The incident touched a deep nerve with netizens, most notably because of the location in which it occurred, the Summer Palace, which was the site of military destruction during the Second Opium War in 1860. That year, Anglo-French expedition forces looted the Summer Palace and also completely destroyed the Old Summer Palace. Both sites were renowned for their beautiful art and architecture, much of which was destroyed or taken by soldiers.
Netizens flooded the comment section under one particular Weibo post to express their anger towards the foreign tourists. One user commented: “You burnt down our Old Summer Palace and now you’re stepping on the Summer Palace?”
Images via Reddit
Footage of a fight among foreigners in China was a hot topic online back in May, though not for the reasons you might think. That’s partly due to the setting – a McDonald's in Shenzhen – and also because all four participants were apparently intoxicated. Amused netizens took shots at the slapstick silliness of the bout, from which the combatants emerged mostly unscathed. Among the numerous highlights of the fight video, at one point a man in a white shirt attempts to separate the combatants by calmly repeating the phrase “I have chicken.” For some reason, this works and he eventually defuses the situation.
Screengrab via Youtube
Kanye West ranted about China earlier this year to United States President Donald Trump amid rising trade war tensions between the two countries. In a bizarre press appearance at the White House that went viral in October, the often controversial rapper spoke with Trump about everything from the US criminal justice system to North Korea. All while wearing a ‘Make America Great Again’ hat, of course.
Shortly after proposing replacing Air Force One with an Apple-designed ‘iPlane 1,’ Yeezy switched the topic to China:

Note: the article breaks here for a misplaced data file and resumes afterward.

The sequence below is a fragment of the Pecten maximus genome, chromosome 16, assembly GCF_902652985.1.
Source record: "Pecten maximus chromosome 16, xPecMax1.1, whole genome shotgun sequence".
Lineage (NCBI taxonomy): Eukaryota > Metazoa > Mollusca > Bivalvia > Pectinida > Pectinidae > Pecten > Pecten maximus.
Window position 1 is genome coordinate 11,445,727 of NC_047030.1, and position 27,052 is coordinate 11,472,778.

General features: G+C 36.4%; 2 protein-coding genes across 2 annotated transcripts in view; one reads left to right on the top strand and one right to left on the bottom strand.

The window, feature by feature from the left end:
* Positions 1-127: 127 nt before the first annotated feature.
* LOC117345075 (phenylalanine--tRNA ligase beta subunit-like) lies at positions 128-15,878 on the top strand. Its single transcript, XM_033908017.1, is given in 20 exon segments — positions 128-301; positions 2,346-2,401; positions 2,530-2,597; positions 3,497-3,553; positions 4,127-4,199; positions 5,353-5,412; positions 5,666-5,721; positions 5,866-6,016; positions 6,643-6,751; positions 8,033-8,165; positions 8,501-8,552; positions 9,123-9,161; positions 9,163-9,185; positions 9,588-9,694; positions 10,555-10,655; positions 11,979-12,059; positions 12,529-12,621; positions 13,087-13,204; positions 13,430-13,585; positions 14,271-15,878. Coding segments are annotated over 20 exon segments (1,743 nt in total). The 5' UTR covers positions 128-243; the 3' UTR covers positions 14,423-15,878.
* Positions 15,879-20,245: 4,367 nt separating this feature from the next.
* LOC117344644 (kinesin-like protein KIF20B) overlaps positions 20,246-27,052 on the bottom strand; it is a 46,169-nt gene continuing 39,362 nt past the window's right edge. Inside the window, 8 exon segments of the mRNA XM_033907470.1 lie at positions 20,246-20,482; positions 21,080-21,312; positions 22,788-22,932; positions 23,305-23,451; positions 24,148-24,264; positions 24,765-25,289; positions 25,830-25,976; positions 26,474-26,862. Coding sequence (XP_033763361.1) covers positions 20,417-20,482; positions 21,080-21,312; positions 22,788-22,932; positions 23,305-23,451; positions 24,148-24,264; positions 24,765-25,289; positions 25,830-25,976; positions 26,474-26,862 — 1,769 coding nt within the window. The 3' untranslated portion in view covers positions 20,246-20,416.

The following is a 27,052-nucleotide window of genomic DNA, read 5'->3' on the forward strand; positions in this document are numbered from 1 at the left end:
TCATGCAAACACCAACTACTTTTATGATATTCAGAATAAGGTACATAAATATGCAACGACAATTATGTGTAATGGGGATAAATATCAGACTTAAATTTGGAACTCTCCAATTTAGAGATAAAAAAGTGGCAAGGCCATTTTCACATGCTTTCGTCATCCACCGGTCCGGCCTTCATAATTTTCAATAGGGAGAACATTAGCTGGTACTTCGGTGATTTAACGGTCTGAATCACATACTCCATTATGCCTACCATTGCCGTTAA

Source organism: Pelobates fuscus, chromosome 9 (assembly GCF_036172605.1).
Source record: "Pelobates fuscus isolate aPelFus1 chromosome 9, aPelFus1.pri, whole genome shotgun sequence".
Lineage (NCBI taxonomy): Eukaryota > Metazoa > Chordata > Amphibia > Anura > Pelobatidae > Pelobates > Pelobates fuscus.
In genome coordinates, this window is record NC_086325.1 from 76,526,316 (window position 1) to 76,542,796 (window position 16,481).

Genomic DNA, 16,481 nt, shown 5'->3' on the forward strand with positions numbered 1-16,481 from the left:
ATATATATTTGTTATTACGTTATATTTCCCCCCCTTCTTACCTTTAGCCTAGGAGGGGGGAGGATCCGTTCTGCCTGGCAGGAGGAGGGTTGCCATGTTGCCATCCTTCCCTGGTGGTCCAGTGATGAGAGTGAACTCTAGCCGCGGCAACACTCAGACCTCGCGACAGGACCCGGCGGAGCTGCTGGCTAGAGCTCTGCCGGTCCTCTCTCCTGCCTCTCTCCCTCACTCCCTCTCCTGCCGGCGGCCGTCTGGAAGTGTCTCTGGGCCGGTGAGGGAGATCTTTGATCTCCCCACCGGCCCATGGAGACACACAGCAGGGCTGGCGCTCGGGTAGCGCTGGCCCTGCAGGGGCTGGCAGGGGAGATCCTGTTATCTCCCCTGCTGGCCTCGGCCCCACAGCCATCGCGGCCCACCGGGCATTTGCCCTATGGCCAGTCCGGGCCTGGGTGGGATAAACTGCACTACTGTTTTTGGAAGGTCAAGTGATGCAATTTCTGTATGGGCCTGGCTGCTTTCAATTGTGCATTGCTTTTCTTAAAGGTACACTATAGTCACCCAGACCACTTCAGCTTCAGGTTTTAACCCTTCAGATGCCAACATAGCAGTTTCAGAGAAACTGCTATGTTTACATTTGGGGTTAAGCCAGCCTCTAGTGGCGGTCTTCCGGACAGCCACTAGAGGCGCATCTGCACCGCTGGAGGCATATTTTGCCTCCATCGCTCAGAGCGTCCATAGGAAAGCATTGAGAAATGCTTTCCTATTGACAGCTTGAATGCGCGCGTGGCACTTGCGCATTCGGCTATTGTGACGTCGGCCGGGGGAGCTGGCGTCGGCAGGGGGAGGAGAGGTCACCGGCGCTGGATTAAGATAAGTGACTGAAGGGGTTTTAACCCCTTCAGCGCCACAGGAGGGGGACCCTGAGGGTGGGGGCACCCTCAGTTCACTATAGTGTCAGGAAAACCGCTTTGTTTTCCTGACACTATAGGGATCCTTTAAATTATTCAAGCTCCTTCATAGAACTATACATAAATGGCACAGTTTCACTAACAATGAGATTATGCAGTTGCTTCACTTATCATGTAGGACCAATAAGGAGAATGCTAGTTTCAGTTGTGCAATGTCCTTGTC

“We have to bring jobs into America, because our best export is entertainment and ideas, but when we make everything in China and not in America, then we’re cheating on our country. And we’re putting people in positions to have to do illegal things to end up in the cheapest factory ever, the prison system.”
Clearly no one informed Kanye that his famous Yeezy sneakers from Adidas are, in fact, produced in China.
Image via @lilpump
In the wake of a very badly worded lyric by US rapper Lil Pump, famous for songs such as ‘Gucci Gang’ and ‘Eeskeetit’, Chinese rappers and musicians came out in force to fire back at the song in question, ‘Butterfly Doors.’ The controversial line states, “They call me Yao Ming, coz my eyes real low (ching chong),” while the Floridian pulled his eyes back in discriminatory fashion. Amongst those taking offence to the mumble-rap star’s offensive comments were CD Rev (again), China Mac and Higher Brothers, among many others. Pump later issued an apology via his Instagram.
Image via @brooklynbeckham/Instagram
Brooklyn Beckham, eldest son of football superstar David Beckham and Spice Girl Victoria ‘Posh’ Beckham, landed himself in trouble with Chinese netizens in October after posting two photos on Instagram that were deemed racist. The 19-year-old captured the images while vacationing in Venice, according to Daily Mail. The first of the controversial images showed an Asian woman walking down a supermarket aisle, while the second featured a group of Asian people (ostensibly also tourists) on a canal boat. Both photos were posted with the caption “no place like Italy innit,” the last word being popular British slang for ‘do you agree?’